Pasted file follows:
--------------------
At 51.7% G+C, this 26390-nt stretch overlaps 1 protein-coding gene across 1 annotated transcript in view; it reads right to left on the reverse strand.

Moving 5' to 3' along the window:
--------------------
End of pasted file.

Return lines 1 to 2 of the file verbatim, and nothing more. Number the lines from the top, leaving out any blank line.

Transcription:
At 51.7% G+C, this 26390-nt stretch overlaps 1 protein-coding gene across 1 annotated transcript in view; it reads right to left on the reverse strand.

Moving 5' to 3' along the window: